I have been receiving a lot of of requests for a review on my Fujifilm X-T2. As some of you may know, I’ve had progressively nicer Canon SLR cameras since I was switched over from film (augh! yes- I used to shoot film exclusively as a necessity and not a novelty). I went through three or four (can’t remember for sure) models in over the past decade and I absolutely love those cameras! So, you’re probably thinking, why did you switch to a smaller, less powerful camera?
Well, a few months back I got confronted in a store for taking photos for the blog. I won’t go into too much detail, but just know that I had asked permission and that the confrontation was SUPER EMBARRASSING. I left the store in tears. It was just so weird.
As I was recapping to Jeremy what had happened, I said that I felt like maybe our big cameras made us seem more suspicious or something. I mean, in this day and age, everyone takes 95% of photos with their phone. It’s less and less common to see people out and about with a lot of camera gear. Or maybe the shop owner was just having a stressful day. But either way, I felt that moving forward I wanted to have an OPTION to get photos better than an iPhone, but without a large DSLR.
I had been looking at Fuji and Leica cameras, but was hesitant to purchase one because I felt like I only wanted it because it was cute. I was afraid I wouldn’t really use it, so I held off. These cameras are very cute, and look like vintage film cameras. I love it because my hero in photography is my late grandfather, who carried a very similar looking camera. And depending on the lens you have on, they can be super small … purse size.
A couple hours after that crazy embarrassing experience in the local store, we met up with Jeremy’s label owner for dinner and drinks. He had a tiny Fujifilm camera with him, the Fujifilm X100F. I asked him a bunch of questions, he gave me a little sales pitch (he is SUPER into his camera) and I was totally sold. DESTINY!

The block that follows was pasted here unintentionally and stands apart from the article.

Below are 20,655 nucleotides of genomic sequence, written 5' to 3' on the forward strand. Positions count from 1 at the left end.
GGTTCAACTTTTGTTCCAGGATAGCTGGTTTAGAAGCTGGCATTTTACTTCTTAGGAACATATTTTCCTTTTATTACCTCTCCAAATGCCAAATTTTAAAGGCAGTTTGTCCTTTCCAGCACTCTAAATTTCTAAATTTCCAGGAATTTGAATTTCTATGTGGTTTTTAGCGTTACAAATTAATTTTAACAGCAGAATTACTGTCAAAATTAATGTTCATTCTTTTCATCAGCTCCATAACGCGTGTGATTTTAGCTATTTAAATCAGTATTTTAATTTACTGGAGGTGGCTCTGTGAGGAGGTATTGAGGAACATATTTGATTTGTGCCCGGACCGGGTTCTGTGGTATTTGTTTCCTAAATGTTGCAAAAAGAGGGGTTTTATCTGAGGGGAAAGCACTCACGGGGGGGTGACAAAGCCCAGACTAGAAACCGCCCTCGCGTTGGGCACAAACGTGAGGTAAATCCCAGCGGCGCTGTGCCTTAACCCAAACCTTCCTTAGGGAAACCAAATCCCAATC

I did a bit of research and decided to opt for a model with the option to change lenses. I wasn’t ready to have a camera with no lens changing, as I wanted something more in between my big Canon and my phone. So I chose the Fujifilm X-T2.
I purchased lenses with family vacations and photos at home in mind. I wanted a wide angle lens (for wide room photos and scenery)
OK, so first a little photos show and tell and then I’ll share my review of the camera and the three lenses I have been using.
I am still getting the hang of it, but totally impressed with the quality so far.
Lenses I use:
Pancake Lens (FujinonXF27mmF2.8)
This is the smallest and lightest option. I keep this on a lot of the time, especially for travel or if I’m taking my camera out in my purse. Some of the other lenses I chose are a little on the large size, which is fine at home or if I bring a full camera bag. But this is the basic lens I would recommend if you only want to buy one!
Wide Lens (Fujinon XF14mmF2.8 R)
This lens is my most used lens at home because it’s perfect for interior photos, and I like to take a lot of snapshots that show a wider view of our home. I also used it (exclusively) on a trip to New York for Jeremy’s CD release. I’ll show a photo of that below. I thought it handled a diverse lineup of photos really well. The only downside to this lens is that it’s not tiny, but it’s definitely more powerful and gets a wider view than the pancake lens.
Portrait Lens (Fujinon XF56mmF1.2 R)
I added this lens because it can create beautiful portraits, and with a kiddo on the way, it seemed like an obvious choice. I just used it recently to snap a few photos of Laura’s little Lola and it felt pretty magical. My first lens (ever) when I bought my first DSLR was a portrait lens, so this gave me some nostalgia.
*Amazon shopping tip! Click below on each product where it says “Used and New”. Sometimes you can get HUGE discounts (of these I got at half price that way and it was still brand new).
In summary, here are my pros and cons of this camera …
Pros: It’s tiny, it’s adorable, and it has a novelty element to it that make it really *fun* to shoot. It has built in film simulation filters (I used the black and white in the concert and rain photo above, but for color I leave it turned off). It has options for adding grain, which I like because it feels more like film.
Cons: This is a mirrorless camera, so when you look through the viewfinder you are seeing a video screen, not real life. I have found that the photos look at lot better once I get them on my computer than they do on the playback screen. Overall, it feels more like a toy than the bigger SLRs I am used to shooting.
I am having so much fun with this camera. I will definitely take it with me on our next vacation! It’s filling a need I had in my life for a less serious, less bulky and more fun camera. It’s brought me a lot of inspiration to just shoot random photos again.
If you have any questions, I’ll do my best to answer in the comments! xx. Elsie